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Rules for Female Teachers (1915)

  1. Jul 8, 2014 #1

    George Jones

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    Source: the website of University of Toronto's The Ontario Institute for Studies in Education,

    http://fcis.oise.utoronto.ca/~daniel_sch/assignment1/1915rules.html
     
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  3. Jul 8, 2014 #2

    Evo

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    Crazy.
     
  4. Jul 8, 2014 #3

    Borek

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    Quite clear. And it allows having sex, drinking, and smoking pot while riding a bike with other woman, so it is not that restrictive.
     
    Last edited: Jul 8, 2014
  5. Jul 8, 2014 #4

    Doc Al

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    Makes sense to me.
     
  6. Jul 8, 2014 #5

    OmCheeto

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    :rofl:

    What on earth was going on in the ice cream stores back then?

    (google google google)

    Erased from history....

    Very suspicious....
     
  7. Jul 8, 2014 #6

    Monique

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    Suspicious indeed, something abhorrent must have happened at ice cream stores for Google to erase it from their search history.
     
  8. Jul 8, 2014 #7

    AlephZero

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    Well, they were progressive enough to allow female teachers at all.

    Employment restrictions on marriage were quite common (not only in teaching), and were logical when married women had no legal or financial status independent of their husbands, and therefore probably couldn't sign a contract of employment, or be paid for working.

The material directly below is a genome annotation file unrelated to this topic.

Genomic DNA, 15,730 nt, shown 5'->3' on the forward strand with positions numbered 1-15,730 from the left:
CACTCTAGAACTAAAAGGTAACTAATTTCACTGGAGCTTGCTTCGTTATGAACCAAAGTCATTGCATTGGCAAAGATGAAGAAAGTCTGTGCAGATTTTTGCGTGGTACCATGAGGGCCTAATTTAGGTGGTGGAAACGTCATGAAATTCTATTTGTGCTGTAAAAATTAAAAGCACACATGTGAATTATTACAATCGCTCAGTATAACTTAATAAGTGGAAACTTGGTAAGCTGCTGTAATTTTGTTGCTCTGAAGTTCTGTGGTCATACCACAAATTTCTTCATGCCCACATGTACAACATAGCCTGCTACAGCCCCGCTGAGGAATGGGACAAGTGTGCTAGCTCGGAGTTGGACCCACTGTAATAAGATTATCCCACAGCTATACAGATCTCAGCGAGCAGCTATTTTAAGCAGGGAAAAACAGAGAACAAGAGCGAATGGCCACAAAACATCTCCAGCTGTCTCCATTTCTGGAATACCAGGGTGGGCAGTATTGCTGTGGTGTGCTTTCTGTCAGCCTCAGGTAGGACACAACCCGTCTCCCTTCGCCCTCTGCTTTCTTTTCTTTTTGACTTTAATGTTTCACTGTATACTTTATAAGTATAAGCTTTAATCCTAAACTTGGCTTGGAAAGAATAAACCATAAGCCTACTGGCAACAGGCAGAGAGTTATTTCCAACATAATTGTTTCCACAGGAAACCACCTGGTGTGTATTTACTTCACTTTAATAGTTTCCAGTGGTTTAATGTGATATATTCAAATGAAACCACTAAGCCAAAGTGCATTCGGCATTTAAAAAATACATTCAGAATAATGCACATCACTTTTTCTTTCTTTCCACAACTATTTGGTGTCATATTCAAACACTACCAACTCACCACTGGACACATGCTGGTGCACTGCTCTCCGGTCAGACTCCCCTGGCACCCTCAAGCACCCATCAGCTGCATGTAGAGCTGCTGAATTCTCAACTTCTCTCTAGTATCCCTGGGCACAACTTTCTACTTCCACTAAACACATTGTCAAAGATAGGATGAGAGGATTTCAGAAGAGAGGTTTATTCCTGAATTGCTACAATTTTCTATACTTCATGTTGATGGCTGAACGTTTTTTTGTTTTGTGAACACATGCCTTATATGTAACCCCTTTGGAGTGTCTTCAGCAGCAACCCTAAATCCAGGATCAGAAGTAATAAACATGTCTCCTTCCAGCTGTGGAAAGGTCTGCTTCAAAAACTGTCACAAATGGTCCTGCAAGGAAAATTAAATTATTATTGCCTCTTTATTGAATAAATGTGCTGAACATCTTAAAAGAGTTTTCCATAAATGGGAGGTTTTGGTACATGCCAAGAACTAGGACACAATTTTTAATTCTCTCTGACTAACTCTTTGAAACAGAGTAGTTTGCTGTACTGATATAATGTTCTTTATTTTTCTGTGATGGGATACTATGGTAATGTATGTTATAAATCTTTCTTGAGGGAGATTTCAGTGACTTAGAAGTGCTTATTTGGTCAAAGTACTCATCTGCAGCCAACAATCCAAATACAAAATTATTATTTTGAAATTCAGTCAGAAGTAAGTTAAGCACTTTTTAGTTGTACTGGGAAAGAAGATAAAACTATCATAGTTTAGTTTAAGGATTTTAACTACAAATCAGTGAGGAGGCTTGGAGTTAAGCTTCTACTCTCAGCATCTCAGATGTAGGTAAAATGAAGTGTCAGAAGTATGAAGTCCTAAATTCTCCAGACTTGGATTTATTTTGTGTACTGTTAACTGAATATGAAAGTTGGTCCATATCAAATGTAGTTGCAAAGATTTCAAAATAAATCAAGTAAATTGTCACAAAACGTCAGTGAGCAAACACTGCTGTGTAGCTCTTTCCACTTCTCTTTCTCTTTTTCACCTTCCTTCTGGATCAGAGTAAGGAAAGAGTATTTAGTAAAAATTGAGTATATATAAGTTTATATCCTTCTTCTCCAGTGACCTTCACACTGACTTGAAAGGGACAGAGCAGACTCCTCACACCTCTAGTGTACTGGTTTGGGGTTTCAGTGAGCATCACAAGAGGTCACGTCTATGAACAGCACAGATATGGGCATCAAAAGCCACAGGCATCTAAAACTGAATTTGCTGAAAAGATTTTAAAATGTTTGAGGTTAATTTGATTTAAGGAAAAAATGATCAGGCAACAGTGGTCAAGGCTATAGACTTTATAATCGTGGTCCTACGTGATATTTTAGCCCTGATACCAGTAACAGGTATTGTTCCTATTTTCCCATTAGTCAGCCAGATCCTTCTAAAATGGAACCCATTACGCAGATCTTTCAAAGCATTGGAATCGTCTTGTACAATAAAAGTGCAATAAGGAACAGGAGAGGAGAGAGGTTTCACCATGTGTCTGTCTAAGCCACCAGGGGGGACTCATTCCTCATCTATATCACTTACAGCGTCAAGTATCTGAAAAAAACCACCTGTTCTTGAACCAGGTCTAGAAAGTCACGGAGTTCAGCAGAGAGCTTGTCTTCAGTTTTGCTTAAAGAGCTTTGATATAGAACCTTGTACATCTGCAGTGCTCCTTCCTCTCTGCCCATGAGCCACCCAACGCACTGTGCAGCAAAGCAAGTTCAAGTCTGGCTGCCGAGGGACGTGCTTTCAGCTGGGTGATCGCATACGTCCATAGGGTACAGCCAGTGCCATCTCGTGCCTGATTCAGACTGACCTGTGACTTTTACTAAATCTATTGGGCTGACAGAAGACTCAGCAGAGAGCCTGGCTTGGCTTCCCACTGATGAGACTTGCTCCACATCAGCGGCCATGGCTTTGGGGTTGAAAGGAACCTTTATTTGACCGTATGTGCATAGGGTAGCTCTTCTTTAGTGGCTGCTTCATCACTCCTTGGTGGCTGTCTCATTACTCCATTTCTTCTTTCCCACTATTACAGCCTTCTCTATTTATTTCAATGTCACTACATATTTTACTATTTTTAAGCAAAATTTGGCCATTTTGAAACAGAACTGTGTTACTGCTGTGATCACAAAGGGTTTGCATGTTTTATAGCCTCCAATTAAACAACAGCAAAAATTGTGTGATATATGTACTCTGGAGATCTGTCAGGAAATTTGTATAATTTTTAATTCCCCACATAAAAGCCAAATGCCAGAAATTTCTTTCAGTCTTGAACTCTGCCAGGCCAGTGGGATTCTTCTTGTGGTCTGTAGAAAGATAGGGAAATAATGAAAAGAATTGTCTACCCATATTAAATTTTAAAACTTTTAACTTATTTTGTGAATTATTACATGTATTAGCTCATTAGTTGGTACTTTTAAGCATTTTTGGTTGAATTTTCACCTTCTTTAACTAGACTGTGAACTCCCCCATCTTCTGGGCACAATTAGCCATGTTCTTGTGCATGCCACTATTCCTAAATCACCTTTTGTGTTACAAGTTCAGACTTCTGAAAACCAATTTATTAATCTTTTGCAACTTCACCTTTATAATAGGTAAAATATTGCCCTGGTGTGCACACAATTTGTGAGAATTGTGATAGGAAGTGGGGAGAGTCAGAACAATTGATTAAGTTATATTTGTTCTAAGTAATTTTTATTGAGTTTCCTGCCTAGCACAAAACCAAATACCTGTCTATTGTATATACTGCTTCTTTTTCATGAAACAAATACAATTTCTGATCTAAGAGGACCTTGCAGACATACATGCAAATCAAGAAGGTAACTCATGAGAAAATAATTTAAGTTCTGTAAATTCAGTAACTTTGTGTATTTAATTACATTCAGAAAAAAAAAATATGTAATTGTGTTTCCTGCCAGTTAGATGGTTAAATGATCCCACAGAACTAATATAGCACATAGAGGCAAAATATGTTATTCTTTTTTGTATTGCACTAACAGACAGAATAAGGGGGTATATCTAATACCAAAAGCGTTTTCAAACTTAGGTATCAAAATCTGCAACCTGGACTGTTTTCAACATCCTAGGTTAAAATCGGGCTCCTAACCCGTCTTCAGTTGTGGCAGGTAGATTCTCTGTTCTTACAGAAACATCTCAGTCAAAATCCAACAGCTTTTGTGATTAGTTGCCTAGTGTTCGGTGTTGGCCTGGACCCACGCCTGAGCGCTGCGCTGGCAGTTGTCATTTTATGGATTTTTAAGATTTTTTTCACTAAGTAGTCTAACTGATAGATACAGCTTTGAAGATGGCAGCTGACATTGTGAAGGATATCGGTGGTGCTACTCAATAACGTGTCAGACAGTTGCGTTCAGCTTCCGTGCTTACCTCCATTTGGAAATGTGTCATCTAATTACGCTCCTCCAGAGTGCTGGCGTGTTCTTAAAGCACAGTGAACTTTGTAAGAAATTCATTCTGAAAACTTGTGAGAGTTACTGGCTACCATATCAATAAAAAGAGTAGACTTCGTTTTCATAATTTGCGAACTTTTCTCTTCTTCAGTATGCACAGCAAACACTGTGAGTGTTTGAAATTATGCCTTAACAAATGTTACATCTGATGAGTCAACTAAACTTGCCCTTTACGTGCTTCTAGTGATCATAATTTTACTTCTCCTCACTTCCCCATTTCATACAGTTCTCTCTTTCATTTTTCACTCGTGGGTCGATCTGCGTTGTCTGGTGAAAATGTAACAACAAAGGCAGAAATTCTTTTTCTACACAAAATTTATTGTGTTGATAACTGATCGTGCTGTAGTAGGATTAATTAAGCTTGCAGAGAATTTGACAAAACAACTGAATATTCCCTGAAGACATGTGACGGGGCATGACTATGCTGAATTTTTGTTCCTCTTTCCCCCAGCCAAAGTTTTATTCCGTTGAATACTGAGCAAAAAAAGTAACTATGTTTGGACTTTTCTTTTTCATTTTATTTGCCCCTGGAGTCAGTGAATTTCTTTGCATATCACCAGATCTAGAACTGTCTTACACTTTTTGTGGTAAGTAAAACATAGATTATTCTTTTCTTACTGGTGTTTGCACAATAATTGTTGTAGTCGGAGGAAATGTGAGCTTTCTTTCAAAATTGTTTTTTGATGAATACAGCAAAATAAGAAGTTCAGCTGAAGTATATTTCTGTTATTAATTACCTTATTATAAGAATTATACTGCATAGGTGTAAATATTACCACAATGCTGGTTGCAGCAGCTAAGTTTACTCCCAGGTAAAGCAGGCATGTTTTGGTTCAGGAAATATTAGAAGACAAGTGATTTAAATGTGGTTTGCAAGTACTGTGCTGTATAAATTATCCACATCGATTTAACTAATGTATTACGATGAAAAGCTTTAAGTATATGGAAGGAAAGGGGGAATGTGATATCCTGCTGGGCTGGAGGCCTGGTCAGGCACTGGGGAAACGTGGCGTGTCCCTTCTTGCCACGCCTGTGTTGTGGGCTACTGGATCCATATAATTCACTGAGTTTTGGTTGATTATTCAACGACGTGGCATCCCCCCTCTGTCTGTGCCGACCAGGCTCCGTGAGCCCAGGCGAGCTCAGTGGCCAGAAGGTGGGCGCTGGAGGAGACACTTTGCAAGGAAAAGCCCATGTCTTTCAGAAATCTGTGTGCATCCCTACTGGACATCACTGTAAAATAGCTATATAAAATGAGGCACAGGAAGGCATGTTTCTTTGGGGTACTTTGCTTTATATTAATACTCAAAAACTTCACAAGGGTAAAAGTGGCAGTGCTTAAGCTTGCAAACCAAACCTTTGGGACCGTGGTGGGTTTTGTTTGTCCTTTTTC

9. Jul 8, 2014 #8

    collinsmark

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    If I correctly recall stories from my grandmother, along with books and movies, ice cream parlors of that time and location (mid-west, United States) functioned as a social gathering place for young adults: a place where young people could hang out, so to speak.

    Unlike ice cream stores of today, where one (1) stands in line, (2) orders product, and (3) gets the hell out, ice cream parlors back then were a place for gathering for an extended period of time, socializing and mingling with other members of one's age group.

    There's no particular "ill repute" about that. I'm guessing the teachers just weren't allowed to "hang-out" with gangs of youngsters.

    [Edit: by the way, I was not able to find the original source of the material. The website quoted in the OP seems to have a quote reprinted from the Nebraska Farmer, September 1999, but the link appears to be broken.]
     
    Last edited: Jul 8, 2014
  10. Jul 8, 2014 #9

    StatGuy2000

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    I'm assuming you're being sarcastic here. :P

    As for the particular restrictions on female teachers (assuming the authenticity of the document, which may be doubtful), I find it incredible just how much society has changed within a century with respect to female employment. I live in a day and age where it's perfectly normal for women to work in just about any profession -- to imagine a time not so long ago where women were effectively barred from most workplaces and didn't even have the right to vote is just mind-boggling to me.
     
    Last edited: Jul 8, 2014